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Influencers, online mobs targeted in China social media cleanup

March 28, 2023 Updated Tue., March 28, 2023 at 8:42 p.m.

A person uses a smartphone in Hong Kong, China, in January, 2021; China plans to crack down on harmful social media content.    (Lam Yik/Bloomberg)
A person uses a smartphone in Hong Kong, China, in January, 2021; China plans to crack down on harmful social media content.   (Lam Yik/Bloomberg)
By Low De Wei</p><p>and Phila Siu Washington Post

China plans to crack down on harmful social media content in a sign that the country’s internet firms – already roiled by previous curbs – will face continued scrutiny from the authorities.

The steps include “rectifying” the spread of certain content on short video platforms and taking action to control teenage addiction to those apps, Niu Yibing, vice minister of the Cyberspace Administration of China, the national internet regulator, said at a Tuesday briefing.

It’s the latest sign that regulators want to increase control on a format popularized by tech giants like TikTok owner ByteDance. The steps also echo talking points from China’s powerful National Radio and Television Administration. The body said in February that it’s considering ways to tighten oversight of the short video industry, without naming any companies.

In recent years, Beijing has clamped down on the tech industry in the world’s second-largest economy. The government has tried to wean youth off excessive gaming and other pursuits considered undesirable. In 2021, the authorities abruptly limited gaming time for children to three hours a week, spooking investors and cutting into the profits of companies including Tencent Holdings Ltd. and NetEase Inc.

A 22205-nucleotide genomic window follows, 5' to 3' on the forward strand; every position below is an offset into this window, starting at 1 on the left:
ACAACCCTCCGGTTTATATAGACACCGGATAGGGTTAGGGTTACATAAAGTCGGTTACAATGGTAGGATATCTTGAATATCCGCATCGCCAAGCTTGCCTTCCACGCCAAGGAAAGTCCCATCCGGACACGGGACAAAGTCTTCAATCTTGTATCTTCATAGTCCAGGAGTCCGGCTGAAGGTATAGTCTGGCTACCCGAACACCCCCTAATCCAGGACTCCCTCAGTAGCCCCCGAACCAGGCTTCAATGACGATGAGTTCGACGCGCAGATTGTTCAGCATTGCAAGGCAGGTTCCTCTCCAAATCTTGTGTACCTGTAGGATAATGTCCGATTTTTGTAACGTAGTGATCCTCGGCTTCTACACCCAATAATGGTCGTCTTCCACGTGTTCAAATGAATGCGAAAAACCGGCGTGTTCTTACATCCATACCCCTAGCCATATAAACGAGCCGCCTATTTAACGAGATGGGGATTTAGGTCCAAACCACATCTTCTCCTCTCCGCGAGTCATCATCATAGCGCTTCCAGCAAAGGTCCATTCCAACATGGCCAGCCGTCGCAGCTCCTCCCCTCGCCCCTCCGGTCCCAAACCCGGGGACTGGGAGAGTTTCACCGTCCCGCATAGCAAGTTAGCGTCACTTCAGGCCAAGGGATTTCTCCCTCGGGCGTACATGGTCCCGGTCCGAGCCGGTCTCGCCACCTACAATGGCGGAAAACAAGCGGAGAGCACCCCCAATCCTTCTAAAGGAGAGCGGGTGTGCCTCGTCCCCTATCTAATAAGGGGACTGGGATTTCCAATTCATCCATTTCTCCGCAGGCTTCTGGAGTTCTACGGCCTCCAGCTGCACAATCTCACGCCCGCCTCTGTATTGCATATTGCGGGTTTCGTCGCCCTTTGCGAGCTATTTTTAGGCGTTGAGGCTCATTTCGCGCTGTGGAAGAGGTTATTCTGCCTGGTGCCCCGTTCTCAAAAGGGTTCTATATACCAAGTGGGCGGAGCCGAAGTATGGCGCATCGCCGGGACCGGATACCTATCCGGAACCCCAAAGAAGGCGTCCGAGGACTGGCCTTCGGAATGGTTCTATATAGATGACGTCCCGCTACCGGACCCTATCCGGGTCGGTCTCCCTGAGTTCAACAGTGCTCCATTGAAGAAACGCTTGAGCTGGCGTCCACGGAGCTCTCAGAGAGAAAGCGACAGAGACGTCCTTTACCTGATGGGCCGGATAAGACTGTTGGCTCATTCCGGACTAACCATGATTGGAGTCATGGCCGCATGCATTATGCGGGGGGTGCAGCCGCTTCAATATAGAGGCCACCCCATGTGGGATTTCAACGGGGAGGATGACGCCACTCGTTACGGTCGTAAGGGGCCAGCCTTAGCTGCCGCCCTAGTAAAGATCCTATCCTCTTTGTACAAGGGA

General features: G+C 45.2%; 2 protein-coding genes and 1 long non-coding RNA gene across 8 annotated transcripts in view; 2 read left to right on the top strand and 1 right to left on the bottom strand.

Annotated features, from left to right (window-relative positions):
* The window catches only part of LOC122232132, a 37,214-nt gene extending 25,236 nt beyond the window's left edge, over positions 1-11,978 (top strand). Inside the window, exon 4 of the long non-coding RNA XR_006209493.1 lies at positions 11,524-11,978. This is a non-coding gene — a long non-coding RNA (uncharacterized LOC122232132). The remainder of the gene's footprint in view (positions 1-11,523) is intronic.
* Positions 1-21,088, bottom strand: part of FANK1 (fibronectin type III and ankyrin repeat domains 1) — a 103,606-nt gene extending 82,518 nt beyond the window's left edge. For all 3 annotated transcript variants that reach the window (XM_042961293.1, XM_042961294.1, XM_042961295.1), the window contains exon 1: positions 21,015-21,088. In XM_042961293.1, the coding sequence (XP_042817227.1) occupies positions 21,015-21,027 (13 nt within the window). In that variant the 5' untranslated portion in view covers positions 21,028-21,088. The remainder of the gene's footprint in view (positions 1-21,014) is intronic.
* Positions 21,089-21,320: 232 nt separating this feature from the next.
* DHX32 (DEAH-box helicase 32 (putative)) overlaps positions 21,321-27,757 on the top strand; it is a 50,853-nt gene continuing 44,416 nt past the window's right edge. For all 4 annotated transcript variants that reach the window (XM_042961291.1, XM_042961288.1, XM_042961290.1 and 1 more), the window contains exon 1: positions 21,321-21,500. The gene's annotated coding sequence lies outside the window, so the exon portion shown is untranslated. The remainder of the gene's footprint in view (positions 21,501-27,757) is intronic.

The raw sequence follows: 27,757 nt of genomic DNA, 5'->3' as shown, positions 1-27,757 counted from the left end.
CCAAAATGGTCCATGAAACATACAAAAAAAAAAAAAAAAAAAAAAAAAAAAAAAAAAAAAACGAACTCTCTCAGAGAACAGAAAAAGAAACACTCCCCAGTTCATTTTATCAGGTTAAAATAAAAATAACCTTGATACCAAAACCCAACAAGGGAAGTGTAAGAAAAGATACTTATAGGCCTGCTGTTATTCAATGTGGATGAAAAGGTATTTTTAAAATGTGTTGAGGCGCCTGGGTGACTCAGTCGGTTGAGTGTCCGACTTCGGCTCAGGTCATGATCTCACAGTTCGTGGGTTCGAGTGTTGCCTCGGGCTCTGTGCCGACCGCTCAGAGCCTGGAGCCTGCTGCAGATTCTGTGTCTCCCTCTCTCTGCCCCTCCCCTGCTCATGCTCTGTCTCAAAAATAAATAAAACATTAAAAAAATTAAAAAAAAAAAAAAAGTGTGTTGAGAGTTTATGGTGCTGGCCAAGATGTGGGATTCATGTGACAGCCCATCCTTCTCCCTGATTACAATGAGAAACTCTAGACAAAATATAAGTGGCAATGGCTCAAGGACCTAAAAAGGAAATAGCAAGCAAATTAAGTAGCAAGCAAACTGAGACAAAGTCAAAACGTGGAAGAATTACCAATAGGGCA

Niu also said that China will try to stop so-called “water armies” – or users paid to spread certain messages online. Officials plan to take action against people who make money from harming companies’ and entrepreneurs’ reputations on the internet, according to Shen Yue, another CAC official.

The regulator wants to guide internet platforms to establish a mechanism for supervising how media outlets run by individuals or amateur groups make their money.

Companies have complained about online trolls in the past. Carmaker Great Wall Motor Co. even offered $1.5 million to expose such users in a widely-mocked plan. Still, it’s unclear how effective such moves will be, since China’s cyberspace is already subject to strict monitoring. Nationalist cyber-armies have been known to target those deemed critical of China’s government and to pressure officials and websites to censor them.

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